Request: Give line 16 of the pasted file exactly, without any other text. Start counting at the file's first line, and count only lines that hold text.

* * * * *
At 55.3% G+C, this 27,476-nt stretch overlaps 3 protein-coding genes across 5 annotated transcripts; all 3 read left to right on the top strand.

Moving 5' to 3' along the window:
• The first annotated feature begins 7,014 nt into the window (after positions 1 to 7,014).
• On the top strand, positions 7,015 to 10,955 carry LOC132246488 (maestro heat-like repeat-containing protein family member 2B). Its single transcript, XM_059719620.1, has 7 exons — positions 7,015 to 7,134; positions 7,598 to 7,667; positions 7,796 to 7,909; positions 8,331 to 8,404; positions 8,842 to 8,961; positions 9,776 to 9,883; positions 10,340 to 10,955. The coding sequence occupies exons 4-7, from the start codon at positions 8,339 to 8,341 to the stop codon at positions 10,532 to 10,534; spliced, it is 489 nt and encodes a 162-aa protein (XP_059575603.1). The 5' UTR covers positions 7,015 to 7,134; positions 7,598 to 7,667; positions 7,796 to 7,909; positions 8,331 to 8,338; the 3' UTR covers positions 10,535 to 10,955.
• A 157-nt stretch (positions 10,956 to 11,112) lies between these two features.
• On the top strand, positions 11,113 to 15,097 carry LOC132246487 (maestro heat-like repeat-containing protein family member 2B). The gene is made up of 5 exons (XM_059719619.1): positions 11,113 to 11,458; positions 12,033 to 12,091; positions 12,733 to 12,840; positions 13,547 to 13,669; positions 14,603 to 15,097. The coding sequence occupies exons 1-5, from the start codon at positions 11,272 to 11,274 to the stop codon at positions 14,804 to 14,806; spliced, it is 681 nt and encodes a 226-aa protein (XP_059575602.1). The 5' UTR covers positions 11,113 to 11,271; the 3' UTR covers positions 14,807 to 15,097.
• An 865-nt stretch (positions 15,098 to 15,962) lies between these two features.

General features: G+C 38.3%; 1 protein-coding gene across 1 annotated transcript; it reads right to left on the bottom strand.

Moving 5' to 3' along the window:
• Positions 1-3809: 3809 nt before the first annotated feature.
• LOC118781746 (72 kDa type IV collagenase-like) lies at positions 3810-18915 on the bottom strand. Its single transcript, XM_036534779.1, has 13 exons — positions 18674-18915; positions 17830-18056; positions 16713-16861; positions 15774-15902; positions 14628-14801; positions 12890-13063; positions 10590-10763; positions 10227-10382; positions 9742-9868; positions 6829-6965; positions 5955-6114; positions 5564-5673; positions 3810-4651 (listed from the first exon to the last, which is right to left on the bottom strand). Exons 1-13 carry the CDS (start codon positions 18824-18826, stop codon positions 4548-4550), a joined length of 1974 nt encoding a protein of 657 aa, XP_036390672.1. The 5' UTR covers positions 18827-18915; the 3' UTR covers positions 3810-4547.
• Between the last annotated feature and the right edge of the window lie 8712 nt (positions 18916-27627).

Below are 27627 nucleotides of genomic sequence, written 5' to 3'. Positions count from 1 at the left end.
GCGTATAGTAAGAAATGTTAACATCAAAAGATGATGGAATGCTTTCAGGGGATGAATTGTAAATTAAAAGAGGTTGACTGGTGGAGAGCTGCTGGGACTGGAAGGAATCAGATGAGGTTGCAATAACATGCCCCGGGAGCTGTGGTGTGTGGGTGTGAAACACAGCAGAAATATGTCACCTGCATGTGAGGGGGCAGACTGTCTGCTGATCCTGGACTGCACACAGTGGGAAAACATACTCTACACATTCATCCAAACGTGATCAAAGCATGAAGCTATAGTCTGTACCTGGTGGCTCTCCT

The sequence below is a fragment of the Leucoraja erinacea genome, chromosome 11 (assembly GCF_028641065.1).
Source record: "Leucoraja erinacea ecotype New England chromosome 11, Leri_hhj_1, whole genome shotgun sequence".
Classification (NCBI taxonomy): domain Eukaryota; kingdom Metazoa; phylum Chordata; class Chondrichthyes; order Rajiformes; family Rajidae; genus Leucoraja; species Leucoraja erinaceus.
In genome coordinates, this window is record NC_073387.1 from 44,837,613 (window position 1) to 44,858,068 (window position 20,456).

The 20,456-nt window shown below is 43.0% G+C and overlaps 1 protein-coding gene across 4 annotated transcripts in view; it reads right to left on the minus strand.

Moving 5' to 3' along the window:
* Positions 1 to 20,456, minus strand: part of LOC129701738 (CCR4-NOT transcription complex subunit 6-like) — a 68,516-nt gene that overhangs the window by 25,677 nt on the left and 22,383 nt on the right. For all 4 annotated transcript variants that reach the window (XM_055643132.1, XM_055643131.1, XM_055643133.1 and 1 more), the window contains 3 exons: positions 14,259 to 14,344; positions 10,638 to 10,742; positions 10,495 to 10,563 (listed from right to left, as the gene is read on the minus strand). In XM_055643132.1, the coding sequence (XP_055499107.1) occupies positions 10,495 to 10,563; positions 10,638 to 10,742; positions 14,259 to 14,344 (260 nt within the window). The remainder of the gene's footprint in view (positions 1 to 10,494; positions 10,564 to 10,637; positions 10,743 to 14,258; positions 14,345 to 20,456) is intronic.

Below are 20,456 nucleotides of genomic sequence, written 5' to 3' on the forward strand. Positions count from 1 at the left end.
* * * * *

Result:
Source record: "Leucoraja erinacea ecotype New England chromosome 11, Leri_hhj_1, whole genome shotgun sequence".